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Legal innovators urge peers to overcome fear of breaching regulatory rules

SRA reforms will make legal service delivery in unregulated firms ‘much easier’ in future

27 April 2017

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Early legal innovators have urged fellow solicitors to overcome concerns over possible breaches of regulatory rules, to start thinking differently, and to explore the opportunities offered by technology.

Employment specialist Camilla Palmer QC (Hon), principal solicitor at Palmer Wade, set up Your Employment Settlement Service (YESS) in 2014 to provide affordable dispute resolution services to employees and employers.

At a time when alternative business structures were the mainstream alternative model to partnerships, YESS was set up as a not-for-profit charity. It hasn’t been the only initiative to go down that route. Among the pioneers are charity-owned law firm Castle Park Solicitors and not-for-profit law firm Saltworks, set up by the Anti-Trafficking and Labour Exploitation Unit (ATLEU) in February this year to generate funds for its victim support work.

Meanwhile, a group of law centres in the South West are also launching community interest company Cabot Law to fund solicitor positions in their local area.

But despite more lawyers coming up with innovative projects, too many firms were behind the times, Palmer suggested: ‘Innovation takes many different shapes, but it’s ultimately about improving services and delivering better service to clients, and having a happy client. And a happy client means more clients.’

Unveiling YESS’s new digital pathway for clients at the SRA’s Innovate conference yesterday, Palmer said technology would help increase efficiency, fulfil unmet needs, and be more competitive.

Comparing the forthcoming YESS Online platform to the Siaro platform developed by Brighton-based firm Family Law Partners, Palmer said users would be guided through a succession of questions. This would allow the system to generate a rough report on the potential for a claim, with suggestions about the next steps depending on users’ objectives – whether it’s keeping their jobs or securing more compensation.

The project has received scoping funding from the Legal Education Foundation. If it goes ahead, the platform will provide advice to users willing to take matters further on their own, or it will give them the option to seek further assistance from a YESS solicitor for a fixed price. At that point, the solicitor will already have collected enough information about the client to have a meaningful conversation.

Palmer’s other innovation bête noire is lack of price transparency. ‘It’s one of the big issues,’ she said. ‘It’s difficult for us lawyers to agree a fixed fee but it’s so important for clients. We have our fees [£175 per hour] on our website, it’s totally transparent. It’s a practice more lawyers should adopt.’

As easy as it appears now, setting up YESS didn’t happen overnight. ‘We had long conversations with the SRA. They were a bit bemused, and we took legal advice twice, from two different firms, about what we could do without falling foul of the regulator, but we got there in the end.’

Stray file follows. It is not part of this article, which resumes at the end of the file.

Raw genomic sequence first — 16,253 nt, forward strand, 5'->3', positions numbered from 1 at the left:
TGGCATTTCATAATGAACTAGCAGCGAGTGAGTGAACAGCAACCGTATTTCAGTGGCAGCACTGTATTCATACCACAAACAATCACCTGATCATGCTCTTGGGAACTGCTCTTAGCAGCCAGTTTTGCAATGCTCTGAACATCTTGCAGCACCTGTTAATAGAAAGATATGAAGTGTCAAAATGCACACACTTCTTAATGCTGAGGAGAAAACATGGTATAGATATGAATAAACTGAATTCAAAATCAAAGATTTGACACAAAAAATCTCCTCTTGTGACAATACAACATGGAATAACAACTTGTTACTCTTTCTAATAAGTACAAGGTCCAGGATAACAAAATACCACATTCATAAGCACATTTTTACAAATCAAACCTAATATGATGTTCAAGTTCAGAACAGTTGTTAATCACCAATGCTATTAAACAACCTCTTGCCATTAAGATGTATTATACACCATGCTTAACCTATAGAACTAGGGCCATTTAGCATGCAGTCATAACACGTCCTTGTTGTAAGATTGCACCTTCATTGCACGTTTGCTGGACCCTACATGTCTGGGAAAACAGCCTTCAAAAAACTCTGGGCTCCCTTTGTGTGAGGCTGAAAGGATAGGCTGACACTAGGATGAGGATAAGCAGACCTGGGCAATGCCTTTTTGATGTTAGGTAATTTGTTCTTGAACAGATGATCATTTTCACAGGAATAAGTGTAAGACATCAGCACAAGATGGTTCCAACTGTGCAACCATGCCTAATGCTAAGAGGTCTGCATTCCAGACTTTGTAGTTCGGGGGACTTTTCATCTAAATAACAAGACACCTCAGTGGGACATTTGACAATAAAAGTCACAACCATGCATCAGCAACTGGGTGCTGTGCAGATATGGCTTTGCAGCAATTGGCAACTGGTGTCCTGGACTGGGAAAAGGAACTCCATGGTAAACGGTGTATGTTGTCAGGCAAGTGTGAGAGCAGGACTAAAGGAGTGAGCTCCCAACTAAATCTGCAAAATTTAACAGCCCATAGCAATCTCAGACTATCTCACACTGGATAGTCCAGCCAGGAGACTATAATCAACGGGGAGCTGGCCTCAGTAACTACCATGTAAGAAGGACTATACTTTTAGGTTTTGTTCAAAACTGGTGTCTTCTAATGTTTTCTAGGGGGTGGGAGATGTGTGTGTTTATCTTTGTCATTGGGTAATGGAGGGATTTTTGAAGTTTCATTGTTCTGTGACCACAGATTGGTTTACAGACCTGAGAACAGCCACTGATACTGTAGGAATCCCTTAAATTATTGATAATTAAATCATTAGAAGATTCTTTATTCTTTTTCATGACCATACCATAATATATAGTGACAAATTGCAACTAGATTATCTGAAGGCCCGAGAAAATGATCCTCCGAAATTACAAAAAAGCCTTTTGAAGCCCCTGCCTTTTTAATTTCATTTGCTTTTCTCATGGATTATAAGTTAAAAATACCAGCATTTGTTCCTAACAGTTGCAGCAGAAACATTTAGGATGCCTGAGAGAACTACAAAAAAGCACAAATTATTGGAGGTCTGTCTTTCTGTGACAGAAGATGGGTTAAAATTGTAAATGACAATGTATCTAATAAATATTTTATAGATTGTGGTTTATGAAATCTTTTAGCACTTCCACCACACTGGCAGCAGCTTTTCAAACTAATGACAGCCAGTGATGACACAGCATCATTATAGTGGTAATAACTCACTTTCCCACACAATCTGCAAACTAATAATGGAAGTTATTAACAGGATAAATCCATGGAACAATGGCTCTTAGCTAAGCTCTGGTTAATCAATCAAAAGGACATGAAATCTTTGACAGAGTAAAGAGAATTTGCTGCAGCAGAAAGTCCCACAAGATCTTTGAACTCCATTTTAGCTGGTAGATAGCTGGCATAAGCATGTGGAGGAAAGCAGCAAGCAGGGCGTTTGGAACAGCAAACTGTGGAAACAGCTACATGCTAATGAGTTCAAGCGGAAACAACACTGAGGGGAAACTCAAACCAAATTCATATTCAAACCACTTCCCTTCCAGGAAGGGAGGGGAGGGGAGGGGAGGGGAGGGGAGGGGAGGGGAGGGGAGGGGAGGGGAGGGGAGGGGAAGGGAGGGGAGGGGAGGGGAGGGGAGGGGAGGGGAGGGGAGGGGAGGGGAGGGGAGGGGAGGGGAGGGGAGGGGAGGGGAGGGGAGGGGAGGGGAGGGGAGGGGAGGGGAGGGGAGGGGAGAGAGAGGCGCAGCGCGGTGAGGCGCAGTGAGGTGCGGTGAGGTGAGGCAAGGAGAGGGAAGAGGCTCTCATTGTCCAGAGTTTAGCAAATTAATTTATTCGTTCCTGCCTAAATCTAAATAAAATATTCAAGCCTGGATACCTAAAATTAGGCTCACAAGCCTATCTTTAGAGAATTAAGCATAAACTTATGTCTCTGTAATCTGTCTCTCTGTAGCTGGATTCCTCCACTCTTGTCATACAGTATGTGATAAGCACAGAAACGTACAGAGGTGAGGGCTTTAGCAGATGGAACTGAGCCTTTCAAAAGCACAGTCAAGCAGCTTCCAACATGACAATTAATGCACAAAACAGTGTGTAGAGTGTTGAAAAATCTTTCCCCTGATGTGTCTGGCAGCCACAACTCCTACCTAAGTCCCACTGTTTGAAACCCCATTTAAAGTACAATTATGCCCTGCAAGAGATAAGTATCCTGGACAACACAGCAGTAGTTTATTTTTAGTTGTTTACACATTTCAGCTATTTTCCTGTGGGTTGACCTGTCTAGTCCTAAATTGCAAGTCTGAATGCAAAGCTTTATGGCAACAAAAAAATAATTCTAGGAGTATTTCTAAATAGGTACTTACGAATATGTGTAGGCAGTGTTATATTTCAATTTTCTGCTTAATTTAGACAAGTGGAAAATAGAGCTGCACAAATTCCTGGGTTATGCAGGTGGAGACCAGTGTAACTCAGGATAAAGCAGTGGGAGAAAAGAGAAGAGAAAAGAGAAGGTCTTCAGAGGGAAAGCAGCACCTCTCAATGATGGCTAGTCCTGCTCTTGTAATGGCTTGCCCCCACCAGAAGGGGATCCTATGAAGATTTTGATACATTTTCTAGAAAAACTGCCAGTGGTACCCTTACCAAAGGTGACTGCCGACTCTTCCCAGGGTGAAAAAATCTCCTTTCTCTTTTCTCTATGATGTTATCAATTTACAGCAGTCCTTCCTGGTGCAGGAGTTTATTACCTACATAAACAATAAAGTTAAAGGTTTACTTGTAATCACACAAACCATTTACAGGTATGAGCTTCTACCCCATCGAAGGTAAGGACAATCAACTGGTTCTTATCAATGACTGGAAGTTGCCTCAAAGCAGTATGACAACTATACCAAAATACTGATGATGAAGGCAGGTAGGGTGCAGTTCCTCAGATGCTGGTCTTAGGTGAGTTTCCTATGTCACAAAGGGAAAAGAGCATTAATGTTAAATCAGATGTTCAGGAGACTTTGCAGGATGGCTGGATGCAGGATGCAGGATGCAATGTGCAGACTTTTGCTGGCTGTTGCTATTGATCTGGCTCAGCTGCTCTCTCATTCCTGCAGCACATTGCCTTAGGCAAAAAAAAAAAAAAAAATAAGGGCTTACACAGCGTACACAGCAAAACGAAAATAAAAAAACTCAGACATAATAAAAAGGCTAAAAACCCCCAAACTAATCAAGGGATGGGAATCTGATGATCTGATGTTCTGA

As a charity, YESS is treated as a ‘special body’ for regulatory purposes. This choice of structure means it didn’t need to be authorised as an organisation, but its solicitors are authorised to advise members of the public.

Many innovators are happy to work with the current rules – using the ABS model, for instance. Claire Larbey, risk director at Eversheds Sutherland and co-founder of several ABSs, suggested the model offered flexibility. But before setting up as an ABS, firms needed to think about the reasons and about the skills this would allow them to bring in which they otherwise wouldn’t be able to. ‘This is about meeting the needs of clients first,’ she said during a panel debate.

Likewise, Ty Jones, corporate social responsibility director at DWF, said innovation was ‘not about being first but about doing what you do well’, and for Drew Winlaw, co-founder of Wavelength Law, innovation was ‘evolutionary’ and required firms to take time educating their workforce.

Others, however, are still waiting on the SRA to relax its authorisation rules so they can set up non-traditional structures without having to apply for waivers. They include Yuzu Law’s founder Robin Saphra, former in-house counsel with several telecom companies who set up an outsourcing business for in-house departments.

In its current set up, Yuzu employs solicitors transferred from their organisations, who are then assigned back to the business on a project basis. He would like to deploy them across a number of other companies and projects but this isn’t possible under the current rules.

Jonathan Gauton, a solicitor and chief executive of business advisory firm Outset, also wants to hear from the SRA about more flexible structures that would allow his company to bring the law firm it created under the same roof.

Policy director Crispin Passmore gave a renewed commitment that plans to allow solicitors to work in unregulated businesses were going ahead, despite lingering concerns over ethics and potential conflict. YESS was ‘one of the many examples within our rules where solicitors are able to deliver legal services to the public outside regulated law firms – our reforms will make that much easier in the future,’ said Passmore.

Professional indemnity is another issue. Passmore suggested that while PII levels are likely to be significantly lowered for regulated businesses, the requirements for solicitors in unregulated organisations would probably be a lot higher, reflecting the risk borne by the organisation.

Jean-Yves Gilg is editor in chief at Solicitors Journal

jean-yves.gilg@solicitorsjournal.co.uk | @jeanyvesgilg

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